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Copper can be extracted from low-grade ore (CuFeS2) by means of bacterial leaching.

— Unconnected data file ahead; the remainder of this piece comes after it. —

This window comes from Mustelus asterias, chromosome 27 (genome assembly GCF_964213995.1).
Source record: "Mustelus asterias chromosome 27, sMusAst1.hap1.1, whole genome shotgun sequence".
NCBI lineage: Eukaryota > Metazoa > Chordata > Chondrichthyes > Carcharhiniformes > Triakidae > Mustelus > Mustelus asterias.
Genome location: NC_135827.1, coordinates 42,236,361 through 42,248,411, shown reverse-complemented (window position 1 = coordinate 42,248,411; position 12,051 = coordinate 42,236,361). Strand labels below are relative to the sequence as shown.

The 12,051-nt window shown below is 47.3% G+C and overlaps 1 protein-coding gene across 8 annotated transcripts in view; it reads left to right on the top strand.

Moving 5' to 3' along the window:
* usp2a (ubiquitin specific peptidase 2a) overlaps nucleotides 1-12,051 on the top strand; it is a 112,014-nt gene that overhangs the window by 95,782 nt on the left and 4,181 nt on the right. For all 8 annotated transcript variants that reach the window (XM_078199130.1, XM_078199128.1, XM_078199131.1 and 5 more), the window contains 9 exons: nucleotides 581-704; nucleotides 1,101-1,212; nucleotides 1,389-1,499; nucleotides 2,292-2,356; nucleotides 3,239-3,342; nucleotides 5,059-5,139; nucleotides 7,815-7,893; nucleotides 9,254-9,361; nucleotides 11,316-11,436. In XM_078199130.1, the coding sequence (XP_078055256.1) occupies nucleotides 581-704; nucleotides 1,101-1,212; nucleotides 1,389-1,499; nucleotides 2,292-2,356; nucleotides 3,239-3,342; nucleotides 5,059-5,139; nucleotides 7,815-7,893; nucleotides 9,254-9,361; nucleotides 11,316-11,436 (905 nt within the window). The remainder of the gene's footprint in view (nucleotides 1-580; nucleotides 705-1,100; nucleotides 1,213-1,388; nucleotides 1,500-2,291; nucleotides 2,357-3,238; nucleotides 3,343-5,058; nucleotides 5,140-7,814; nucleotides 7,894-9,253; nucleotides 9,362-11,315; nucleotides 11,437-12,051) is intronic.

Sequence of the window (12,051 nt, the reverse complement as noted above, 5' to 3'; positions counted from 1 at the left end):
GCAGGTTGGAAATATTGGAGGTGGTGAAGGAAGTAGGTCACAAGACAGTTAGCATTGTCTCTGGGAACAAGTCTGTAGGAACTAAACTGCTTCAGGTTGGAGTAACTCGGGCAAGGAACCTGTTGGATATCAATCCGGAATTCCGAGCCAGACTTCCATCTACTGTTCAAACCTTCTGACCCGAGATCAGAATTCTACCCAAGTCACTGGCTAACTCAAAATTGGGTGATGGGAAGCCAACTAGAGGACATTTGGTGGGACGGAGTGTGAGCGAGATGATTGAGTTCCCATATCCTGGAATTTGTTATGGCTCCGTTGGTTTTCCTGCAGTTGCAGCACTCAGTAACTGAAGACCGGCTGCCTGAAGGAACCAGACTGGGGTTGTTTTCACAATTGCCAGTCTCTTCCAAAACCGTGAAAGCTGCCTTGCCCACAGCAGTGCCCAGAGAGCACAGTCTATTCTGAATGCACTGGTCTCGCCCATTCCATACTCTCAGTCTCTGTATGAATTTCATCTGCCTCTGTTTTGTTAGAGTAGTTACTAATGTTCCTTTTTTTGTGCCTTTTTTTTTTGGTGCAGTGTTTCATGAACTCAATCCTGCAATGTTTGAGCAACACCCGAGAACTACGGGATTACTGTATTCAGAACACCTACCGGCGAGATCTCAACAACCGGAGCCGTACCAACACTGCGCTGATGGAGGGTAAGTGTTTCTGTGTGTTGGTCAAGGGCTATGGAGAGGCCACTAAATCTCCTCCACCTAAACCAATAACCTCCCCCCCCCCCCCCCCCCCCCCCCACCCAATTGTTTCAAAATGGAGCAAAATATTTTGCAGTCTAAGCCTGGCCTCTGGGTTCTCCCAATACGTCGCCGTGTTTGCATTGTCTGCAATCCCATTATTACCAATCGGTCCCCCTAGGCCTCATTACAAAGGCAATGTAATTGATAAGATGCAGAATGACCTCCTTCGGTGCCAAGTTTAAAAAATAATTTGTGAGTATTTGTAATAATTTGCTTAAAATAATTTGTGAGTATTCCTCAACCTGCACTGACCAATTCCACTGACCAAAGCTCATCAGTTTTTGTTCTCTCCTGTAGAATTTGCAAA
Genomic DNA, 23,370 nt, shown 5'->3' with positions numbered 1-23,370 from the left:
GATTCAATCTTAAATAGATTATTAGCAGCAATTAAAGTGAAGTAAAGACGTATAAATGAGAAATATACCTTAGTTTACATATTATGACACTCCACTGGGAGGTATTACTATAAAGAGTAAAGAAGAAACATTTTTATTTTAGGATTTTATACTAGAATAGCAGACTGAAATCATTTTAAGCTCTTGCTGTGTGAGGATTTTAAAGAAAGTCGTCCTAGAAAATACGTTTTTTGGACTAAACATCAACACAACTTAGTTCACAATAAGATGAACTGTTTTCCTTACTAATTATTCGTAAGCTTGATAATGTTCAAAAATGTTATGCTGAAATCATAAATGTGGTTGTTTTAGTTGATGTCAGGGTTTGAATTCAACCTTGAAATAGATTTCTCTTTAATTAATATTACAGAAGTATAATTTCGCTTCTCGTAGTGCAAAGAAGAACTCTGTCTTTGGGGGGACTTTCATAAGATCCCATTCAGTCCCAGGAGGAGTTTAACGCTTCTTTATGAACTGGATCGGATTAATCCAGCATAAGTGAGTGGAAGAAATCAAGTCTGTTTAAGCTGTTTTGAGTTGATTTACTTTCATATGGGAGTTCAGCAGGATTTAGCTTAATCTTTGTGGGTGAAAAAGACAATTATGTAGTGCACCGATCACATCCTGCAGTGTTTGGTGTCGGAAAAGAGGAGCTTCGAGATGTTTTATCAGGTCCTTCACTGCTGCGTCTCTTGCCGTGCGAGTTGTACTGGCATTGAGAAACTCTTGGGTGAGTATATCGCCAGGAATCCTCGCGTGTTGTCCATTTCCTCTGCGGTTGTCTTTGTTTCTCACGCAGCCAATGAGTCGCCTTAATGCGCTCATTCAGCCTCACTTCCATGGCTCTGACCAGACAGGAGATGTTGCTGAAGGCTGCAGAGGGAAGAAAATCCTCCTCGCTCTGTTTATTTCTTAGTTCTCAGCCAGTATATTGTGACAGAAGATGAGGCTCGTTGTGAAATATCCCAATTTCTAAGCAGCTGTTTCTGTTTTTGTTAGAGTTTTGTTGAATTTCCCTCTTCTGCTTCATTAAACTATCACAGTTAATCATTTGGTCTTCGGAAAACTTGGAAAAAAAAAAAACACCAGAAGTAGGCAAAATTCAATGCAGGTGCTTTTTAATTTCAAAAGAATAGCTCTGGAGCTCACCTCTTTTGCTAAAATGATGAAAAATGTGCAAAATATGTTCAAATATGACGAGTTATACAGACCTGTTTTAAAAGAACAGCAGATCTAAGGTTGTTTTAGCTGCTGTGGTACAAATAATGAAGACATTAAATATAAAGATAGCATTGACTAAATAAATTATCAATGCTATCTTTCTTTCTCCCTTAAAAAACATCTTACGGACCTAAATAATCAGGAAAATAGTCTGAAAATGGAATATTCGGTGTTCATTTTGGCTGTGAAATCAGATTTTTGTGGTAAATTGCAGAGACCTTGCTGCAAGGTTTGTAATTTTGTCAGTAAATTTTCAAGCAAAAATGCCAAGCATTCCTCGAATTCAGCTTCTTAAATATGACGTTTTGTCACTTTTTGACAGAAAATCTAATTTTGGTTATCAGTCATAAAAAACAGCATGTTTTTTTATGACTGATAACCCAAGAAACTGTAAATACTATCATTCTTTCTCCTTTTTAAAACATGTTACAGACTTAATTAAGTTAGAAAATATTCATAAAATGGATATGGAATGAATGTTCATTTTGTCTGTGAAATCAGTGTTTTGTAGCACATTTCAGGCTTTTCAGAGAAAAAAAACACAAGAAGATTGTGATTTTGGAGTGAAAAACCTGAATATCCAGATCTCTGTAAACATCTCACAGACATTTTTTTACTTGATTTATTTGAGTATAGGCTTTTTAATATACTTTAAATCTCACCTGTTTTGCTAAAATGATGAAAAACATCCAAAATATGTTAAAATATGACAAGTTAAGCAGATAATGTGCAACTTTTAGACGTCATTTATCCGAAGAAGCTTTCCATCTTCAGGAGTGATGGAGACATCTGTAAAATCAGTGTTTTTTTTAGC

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Copper can be extracted from low-grade ore (CuFeS2) by means of bacterial leaching. The low-grade ore and tailings are put onto an area of impermeable ground. This is then covered in an acidic leeching solution that contains the bacteria, T. ferro-oxidans and T. thio-oxidans. These bacteria are best suited to an acidic environment. All the bacteria need are Fe2+ ions or S2- ions, oxygen, carbon dioxide and bacterial nutrients containing phosphorus and nitrogen. The final result is that the bacteria convert the insoluble chalcopyrite into a solution containing Cu2+, Fe2+, Fe3+ and SO2- ions. The solution carrying the copper ions can be straightforwardly drained off as it is on an impermeable base layer. The Cu2+ is removed from the solution by ligand exchange solvent extraction. This is where the ligand, a compound with a lone pair of electrons, binds to metal ions. A complex is then formed with the metal ion in the centre surrounded by the lignads. The Fe2+ and Fe3+ ions are left behind in the aqueous solution. A compound that is a good ligand for copper ions is dissolved in an organic solvent immiscible in water, such as kerosene. When this solution is mixed with the copper
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